Fruit trees represent the fruit of the Spirit, the restored fruit of fallen Adam/man. This restoration is possible through the Last Adam Mashiach Yeshua. Judge Deborah rendered judgment to Israel under date palms, a fruiting tree whose dates, along with pomegranates, create an especially healing juice. Deborah's judgment was like a palm tree: upright, full of good fruit, and able to draw those in need to her in times of trouble. Her presence was proof that fresh water was within reach of the roots. Her leaves could shade the righteous weary, and they provided the shelter for Sukkot.
The sight of a palm branch to an Israelite brings to mind the need for salvation and repentance, for with the waving of the palm branch, a shout of "Hoshi Ana!" (Save! Please!) is offered at Sukkot, yet it also occurs at Pesach, the chiastic twin of Sukkot. Deborah's fruit tree judgment was prophecy, extending the Good News of Judge Judah from Pesach to Sukkot in Israel. Perhaps Devorah was the first Judge Judy, sniffing out posers and deceivers.
Deuteronomy 19:5 gives a hint about men being trees. "If a man goes into a forest with his neighbor to cut wood and takes a stroke with the axe to fell a tree, but the head of the axe flies off the handle, hits his neighbor and kills him. Then he is to flee to one of these cities and live there." The accidental Israelite went into the forest to fell a "tree," and unwittingly, he did!
In the Risen Messiah, humans are like what the blind man saw, trees: "I see men like trees walking." The blind man was in a process of repentance, and he saw men as trees, a physical picture of a spiritual condition. A righteous person is like trees planted by the rivers of water and a cedar such as the Psalmist describes:
The righteous shall flourish like the palm tree: he shall grow like a cedar in Lebanon. Those that be planted in the house of the LORD shall flourish in the courts of our God. They shall still bring forth fruit in old age; they shall be fat and flourishing; to shew that the LORD is upright: he is my rock, and there is no unrighteousness in him. (Ps 92:13-15)
The righteous, like Judge Deborah and Judge Judah Messiah, bring forth fruit in the appointed seasons. The righteous disciples of Yeshua manifest fruits of love, joy, peace, goodness, gentleness, faith, meekness, things that Messiah prunes and dresses to bring forth from each tree. These are signs of repentance, for to be in Messiah, one must repent.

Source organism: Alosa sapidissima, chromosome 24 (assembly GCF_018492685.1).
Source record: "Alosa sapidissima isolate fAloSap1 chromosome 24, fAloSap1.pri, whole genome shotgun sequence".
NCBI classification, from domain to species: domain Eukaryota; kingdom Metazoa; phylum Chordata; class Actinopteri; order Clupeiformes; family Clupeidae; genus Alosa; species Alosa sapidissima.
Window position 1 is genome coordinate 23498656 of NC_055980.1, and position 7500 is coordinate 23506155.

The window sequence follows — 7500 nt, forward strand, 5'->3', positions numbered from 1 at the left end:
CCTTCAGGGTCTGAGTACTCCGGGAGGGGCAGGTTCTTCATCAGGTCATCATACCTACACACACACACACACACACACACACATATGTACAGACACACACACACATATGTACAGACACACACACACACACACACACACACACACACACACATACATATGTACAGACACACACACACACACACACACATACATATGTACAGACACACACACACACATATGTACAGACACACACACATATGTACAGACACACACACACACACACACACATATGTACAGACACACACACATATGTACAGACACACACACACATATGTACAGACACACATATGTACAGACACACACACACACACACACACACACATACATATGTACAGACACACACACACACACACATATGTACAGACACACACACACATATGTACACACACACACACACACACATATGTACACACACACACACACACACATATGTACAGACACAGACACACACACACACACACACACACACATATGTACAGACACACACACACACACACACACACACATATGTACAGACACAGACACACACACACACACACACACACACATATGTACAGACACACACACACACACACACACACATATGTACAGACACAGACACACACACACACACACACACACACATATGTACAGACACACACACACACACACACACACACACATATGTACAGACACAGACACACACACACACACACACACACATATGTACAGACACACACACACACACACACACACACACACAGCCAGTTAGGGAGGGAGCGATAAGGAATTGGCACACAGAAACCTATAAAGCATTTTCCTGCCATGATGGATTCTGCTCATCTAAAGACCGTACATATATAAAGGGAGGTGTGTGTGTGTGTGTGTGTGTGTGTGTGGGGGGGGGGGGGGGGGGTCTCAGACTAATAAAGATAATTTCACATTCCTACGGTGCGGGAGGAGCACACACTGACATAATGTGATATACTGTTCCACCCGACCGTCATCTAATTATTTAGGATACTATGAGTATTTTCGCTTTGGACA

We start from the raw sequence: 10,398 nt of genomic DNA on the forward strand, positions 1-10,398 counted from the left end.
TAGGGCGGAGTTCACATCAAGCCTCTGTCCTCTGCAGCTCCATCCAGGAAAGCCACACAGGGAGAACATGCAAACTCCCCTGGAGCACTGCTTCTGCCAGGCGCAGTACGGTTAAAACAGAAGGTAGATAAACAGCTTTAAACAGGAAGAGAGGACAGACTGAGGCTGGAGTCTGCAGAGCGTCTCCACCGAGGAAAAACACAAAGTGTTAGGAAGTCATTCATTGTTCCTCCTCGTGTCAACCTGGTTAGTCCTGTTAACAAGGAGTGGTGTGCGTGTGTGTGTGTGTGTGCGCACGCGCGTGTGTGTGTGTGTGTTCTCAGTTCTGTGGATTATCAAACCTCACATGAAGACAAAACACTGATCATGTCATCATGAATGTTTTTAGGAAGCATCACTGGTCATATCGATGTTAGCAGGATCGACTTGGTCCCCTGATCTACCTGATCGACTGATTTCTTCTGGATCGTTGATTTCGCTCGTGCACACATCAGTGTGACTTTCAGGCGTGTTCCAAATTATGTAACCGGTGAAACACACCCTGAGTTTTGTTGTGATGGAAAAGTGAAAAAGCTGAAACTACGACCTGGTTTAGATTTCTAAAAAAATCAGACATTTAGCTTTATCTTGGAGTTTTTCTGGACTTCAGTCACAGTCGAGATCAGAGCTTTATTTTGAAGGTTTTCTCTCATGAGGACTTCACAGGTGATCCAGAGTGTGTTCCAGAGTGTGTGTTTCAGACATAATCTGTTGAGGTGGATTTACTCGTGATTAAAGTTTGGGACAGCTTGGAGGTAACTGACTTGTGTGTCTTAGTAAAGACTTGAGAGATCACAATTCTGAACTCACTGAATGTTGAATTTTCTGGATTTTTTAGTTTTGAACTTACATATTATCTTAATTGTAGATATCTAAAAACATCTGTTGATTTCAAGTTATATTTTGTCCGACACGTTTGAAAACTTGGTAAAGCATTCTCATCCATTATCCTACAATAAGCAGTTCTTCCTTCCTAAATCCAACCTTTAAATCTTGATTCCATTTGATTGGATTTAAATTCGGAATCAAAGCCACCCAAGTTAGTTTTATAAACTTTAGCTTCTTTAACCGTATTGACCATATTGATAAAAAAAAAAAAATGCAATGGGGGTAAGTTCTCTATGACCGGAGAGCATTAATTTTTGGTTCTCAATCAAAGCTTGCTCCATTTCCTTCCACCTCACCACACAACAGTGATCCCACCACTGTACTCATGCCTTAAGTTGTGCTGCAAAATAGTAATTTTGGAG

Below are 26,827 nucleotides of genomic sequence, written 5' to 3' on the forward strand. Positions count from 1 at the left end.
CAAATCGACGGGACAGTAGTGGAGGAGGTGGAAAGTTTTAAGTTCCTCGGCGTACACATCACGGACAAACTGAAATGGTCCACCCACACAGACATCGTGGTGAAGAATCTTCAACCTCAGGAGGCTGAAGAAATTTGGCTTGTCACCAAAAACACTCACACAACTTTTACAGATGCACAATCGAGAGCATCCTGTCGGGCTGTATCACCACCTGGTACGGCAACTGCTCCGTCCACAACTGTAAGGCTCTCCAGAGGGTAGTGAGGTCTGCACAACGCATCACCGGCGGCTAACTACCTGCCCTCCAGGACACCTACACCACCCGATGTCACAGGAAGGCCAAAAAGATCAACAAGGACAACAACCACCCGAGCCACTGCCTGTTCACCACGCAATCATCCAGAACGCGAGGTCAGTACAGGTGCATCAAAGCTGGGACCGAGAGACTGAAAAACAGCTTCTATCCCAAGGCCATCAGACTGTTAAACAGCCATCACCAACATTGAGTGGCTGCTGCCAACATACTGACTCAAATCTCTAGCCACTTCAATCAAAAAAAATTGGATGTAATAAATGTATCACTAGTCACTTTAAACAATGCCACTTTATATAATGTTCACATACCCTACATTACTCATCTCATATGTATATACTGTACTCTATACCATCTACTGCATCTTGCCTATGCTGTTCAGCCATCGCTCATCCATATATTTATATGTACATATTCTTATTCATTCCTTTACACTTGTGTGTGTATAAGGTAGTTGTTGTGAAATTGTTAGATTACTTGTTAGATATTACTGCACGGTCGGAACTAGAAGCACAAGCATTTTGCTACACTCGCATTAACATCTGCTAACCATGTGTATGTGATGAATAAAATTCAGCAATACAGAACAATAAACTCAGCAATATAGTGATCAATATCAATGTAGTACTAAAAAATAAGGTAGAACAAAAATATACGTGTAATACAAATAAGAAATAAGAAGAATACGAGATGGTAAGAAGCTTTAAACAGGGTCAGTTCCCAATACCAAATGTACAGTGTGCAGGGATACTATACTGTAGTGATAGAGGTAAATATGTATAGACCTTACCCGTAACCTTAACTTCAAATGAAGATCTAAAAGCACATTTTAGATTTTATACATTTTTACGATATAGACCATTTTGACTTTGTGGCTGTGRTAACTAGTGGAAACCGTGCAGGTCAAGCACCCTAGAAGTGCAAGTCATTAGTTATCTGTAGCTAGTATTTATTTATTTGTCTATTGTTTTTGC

Cut down the oaks and evergreens of idolatry through repentance in order to wage a successful war against the strongholds of the enemy. Failing to cut these things down makes it impossible for an Israelite to sustain a siege against the strongholds. Burning the unfruitful trees against the wooden gates can open the gates to the judgment of the Word, and wicked gates are destroyed by the Word of the testimony. The cities' closed gates represent a people who refuse to hear and obey the Word. They are antichrist, anti-Messiah, anti-Word made flesh. These trees need a Judge Judah judo-chop.
 Technion scientists say half a glass of pomegranate juice and 3 dates a day can protect arteries, reduce cholesterol buildup by 28%. ("Pomegranate-date combo helps prevent heart attacks," 4-12-14)
 Acts 15: fornication, idolatry, things strangled were a hallmark of pagan sacrifice, so even non-Jews are expected to put away these marks.
Starting NEW CLASSES After Sukkot!
The Weekly Torah portion and CG Workbook Two: The Wicked Lamp and the Seven Seals, Trumpets, and Bowls
Our teachings on HRN and YouTube are free, but some folks know that growth occurs with a lesson plan and systematic study. Looking for a more individual approach and the fellowship of other students?
In the past I've limited online students to 24 per class due to the cost of the plan. We will be switching to a less expensive plan on
after Sukkot, which will permit up to 99 students per class (don't go looking for that lost sheep...it's me).
We hope to start enrolling new students within a couple of weeks, so stay tuned to Creation Gospel e-mails, and we will also add an enrollment info page to our website: